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8.2: Bioinorganic chemistry

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    Many biological reactions are known to involve metal ions. There are also metals recognized as essential elements, although their roles in living organisms are not clear. Bioinorganic chemistry, the study of the functions of metals in biological systems using the knowledge and methods of inorganic chemistry, has progressed remarkably in recent years.

    The following list shows typical bioactive substances containing metals.

    1. Electron carriers. Fe: cytochrome, iron-sulfur protein. Cu : blue copper protein.
    2. Metal storage compound. Fe : ferritin, transferrin. Zn : metallothionein.
    3. Oxygen transportation agent. Fe: hemoglobin, myoglobin. Cu: hemocyanin.
    4. Photosynthesis. Mg: chlorophyll.
    5. Hydrolase. Zn: carboxypeptidase. Mg: aminopeptidase.
    6. Oxidoreductase. Fe: oxygenase, hydrogenase. Fe, Mo: nitrogenase.
    7. Isomerase. Fe: aconitase. Co: vitamin B12 coenzyme.

    The basis of chemical reactions of metalloenzymes are

    1. Coordinative activation (coordination form, electronic donating, steric effect),
    2. Redox (metal oxidation state),
    3. Information communication, and, in many cases, reaction environments are regulated by biopolymers such as proteins, and selective reactions are performed.

    Examples of actions of metals other than by metalloenzymes include

    1. Mg: MgATP energy transfer
    2. Na/K ion pumping,
    3. Ca: transfer of hormone functions, muscle contraction, nerve transfer, blood coagulation, are some of the important roles of metals.

    (a) Oxidation

    Oxidation reactions in living systems are fundamental to life, and many studies of these systems have been performed. In particular, the mechanisms of oxygen gas transportation by hemoglobin and mono-oxygen oxidation by the iron porphyrin compounds named P-450 have been studied at length. Oxygen gas transportation, which has been studied for many years, is described below. Iron porphyrins hemoglobin and myoglobin and the copper compound hemocyanin are involved in the transportation of oxygen gas in air to cells in living organisms. The basis of this function is reversible bonding and dissociation of dioxygen to iron or copper ions. In order to perform these functions, metals must be in oxidation states and coordination environments suitable for the reversible coordination of dioxygen. The iron porphyrin compound hemoglobin is found in red bloods of human beings and other animals.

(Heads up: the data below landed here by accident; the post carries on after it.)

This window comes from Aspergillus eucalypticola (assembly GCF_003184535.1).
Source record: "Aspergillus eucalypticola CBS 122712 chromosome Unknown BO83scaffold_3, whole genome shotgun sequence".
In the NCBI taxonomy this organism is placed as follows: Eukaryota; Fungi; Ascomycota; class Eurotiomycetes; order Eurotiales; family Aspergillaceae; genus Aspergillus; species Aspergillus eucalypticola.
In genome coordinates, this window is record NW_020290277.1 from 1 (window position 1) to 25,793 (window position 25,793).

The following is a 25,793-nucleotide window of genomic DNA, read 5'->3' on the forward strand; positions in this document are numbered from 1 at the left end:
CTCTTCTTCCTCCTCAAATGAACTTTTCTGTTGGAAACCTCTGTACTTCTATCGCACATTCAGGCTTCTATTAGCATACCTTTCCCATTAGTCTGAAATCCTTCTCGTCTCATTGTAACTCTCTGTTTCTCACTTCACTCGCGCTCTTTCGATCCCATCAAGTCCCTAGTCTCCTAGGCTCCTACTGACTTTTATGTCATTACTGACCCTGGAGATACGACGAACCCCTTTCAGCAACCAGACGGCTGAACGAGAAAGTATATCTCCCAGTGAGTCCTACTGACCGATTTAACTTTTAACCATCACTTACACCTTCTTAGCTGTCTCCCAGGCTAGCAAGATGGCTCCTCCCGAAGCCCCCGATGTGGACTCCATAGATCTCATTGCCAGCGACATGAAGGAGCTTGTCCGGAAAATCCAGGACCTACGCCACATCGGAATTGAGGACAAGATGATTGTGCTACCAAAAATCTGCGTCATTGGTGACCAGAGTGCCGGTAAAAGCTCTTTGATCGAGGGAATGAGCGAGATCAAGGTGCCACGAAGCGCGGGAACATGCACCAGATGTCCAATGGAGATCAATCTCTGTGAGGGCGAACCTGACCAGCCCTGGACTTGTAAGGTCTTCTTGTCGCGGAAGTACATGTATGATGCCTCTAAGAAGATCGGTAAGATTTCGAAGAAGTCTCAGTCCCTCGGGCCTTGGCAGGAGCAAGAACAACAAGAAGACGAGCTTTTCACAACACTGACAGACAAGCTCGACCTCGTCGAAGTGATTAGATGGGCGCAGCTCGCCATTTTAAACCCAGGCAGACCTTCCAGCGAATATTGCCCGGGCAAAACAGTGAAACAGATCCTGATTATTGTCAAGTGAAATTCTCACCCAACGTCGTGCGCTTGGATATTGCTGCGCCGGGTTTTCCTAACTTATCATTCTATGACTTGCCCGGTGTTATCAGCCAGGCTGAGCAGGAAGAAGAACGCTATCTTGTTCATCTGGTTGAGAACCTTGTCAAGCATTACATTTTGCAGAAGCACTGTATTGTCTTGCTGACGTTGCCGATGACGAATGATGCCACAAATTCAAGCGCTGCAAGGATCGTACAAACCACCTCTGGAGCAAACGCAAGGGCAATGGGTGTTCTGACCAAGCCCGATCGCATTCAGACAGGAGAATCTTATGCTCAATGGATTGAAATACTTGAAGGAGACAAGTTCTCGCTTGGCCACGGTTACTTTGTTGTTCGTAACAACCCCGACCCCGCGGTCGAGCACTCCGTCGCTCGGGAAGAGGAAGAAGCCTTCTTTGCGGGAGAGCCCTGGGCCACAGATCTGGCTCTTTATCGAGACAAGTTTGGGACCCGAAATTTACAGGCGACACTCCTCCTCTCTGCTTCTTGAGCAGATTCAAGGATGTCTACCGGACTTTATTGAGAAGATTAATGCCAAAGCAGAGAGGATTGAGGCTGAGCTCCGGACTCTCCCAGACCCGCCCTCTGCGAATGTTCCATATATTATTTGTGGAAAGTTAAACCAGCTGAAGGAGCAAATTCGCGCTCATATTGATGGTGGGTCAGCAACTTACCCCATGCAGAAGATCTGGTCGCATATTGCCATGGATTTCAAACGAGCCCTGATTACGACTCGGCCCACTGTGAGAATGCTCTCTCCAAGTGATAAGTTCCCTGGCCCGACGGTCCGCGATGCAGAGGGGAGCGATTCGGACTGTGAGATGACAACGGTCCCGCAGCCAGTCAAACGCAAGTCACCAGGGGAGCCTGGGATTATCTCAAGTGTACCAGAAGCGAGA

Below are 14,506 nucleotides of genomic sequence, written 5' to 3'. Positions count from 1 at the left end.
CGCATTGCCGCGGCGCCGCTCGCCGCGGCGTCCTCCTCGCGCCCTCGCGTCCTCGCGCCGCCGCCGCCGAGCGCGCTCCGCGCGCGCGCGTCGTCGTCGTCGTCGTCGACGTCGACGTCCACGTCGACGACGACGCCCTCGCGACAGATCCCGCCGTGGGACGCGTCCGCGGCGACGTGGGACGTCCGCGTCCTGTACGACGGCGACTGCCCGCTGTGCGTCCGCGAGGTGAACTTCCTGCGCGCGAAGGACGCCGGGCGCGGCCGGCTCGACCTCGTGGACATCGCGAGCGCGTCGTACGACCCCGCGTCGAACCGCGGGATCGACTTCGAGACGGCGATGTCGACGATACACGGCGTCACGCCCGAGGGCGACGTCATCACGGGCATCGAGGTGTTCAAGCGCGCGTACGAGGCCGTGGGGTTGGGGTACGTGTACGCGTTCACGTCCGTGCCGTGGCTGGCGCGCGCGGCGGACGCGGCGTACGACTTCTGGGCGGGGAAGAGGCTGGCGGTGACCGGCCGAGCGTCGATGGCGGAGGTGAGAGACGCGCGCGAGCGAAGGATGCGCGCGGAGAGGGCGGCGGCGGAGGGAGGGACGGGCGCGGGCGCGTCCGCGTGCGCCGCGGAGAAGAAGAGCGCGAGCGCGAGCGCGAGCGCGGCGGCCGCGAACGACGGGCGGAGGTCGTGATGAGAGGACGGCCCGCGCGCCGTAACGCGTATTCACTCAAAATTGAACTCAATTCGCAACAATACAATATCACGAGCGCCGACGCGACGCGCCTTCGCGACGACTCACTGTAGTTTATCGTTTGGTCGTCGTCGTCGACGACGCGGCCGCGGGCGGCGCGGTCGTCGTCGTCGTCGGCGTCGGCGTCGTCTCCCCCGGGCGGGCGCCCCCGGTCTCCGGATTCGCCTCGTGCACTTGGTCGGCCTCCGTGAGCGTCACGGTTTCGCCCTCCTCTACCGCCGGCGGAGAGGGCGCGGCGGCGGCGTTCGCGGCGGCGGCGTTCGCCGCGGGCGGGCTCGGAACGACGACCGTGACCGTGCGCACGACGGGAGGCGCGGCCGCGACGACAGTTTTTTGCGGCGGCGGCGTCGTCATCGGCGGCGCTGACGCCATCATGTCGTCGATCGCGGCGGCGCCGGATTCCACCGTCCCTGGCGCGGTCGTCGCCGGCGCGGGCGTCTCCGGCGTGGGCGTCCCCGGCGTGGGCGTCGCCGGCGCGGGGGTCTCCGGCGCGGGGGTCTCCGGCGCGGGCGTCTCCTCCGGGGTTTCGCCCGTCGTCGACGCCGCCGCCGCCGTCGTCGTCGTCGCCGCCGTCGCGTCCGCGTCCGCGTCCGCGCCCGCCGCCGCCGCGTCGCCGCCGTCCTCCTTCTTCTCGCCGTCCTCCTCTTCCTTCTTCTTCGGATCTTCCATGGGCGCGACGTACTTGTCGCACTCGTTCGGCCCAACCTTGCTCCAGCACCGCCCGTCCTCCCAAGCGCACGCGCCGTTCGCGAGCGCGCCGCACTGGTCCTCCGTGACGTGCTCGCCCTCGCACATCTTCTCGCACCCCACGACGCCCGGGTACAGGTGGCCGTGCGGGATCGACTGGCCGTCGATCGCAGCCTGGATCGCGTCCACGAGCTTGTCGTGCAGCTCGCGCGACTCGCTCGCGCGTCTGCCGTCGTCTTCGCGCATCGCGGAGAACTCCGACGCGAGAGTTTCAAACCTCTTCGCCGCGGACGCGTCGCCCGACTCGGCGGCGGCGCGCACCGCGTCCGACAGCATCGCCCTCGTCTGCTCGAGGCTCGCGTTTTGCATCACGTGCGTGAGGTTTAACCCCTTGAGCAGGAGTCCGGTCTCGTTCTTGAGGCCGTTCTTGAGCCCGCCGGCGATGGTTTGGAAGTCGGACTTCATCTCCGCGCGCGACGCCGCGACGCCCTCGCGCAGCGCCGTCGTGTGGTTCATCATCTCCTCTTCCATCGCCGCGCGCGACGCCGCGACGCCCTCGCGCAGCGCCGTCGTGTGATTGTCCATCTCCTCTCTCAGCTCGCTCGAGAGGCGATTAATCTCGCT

Hemoglobin has the structure of heme iron with four iron porphyrin units combined with a globin protein. Dioxygen is transported in blood by being coordinated to ferrous ions in the hem iron unit. The Fe (II) ion is penta-coordinate with four nitrogen atoms of porphyrin and a nitrogen atom of the polypeptide histidine, and becomes hexa-coordinate when a dioxygen coordinates to it. The spin state of Fe (II) changes from high spin to low spin upon the coordination of dioxygen. The high spin Fe(II) is above the plane of porphyrin because it is too large to fit in the available space. When the Fe(II) ion becomes low spin upon dioxygen coordination, the size of the iron ion decreases and it just fits into the hole of the porphyrin molecule.

    This molecular-level movement has attracted interest as an allosteric effect because it affects the whole protein through the histidine coordinate bond and governs the specific bond of a dioxygen molecule. Oxidation of the Fe(II) ion of a hem molecule is prevented by a macromolecular protein, and if the hem iron is taken out of the prote in, Fe(II) ion is oxidized to Fe(III), and two porphyrin rings are bridged by a peroxide \(\mu\)-O22-, which finally changes to a bridging \(\mu\)-O2-structure.

    When the hem is in this state, it loses the ability to coordinate to the dioxygen molecule. Based on this phenomenon, a synthetic porphyrin that is able reversibly to coordinate to a dioxygen by suppressing dimerization of the iron porphyrin has been developed, and was named the picket fence porphyrin after its three dimensional form.

    (b) Nitrogen fixation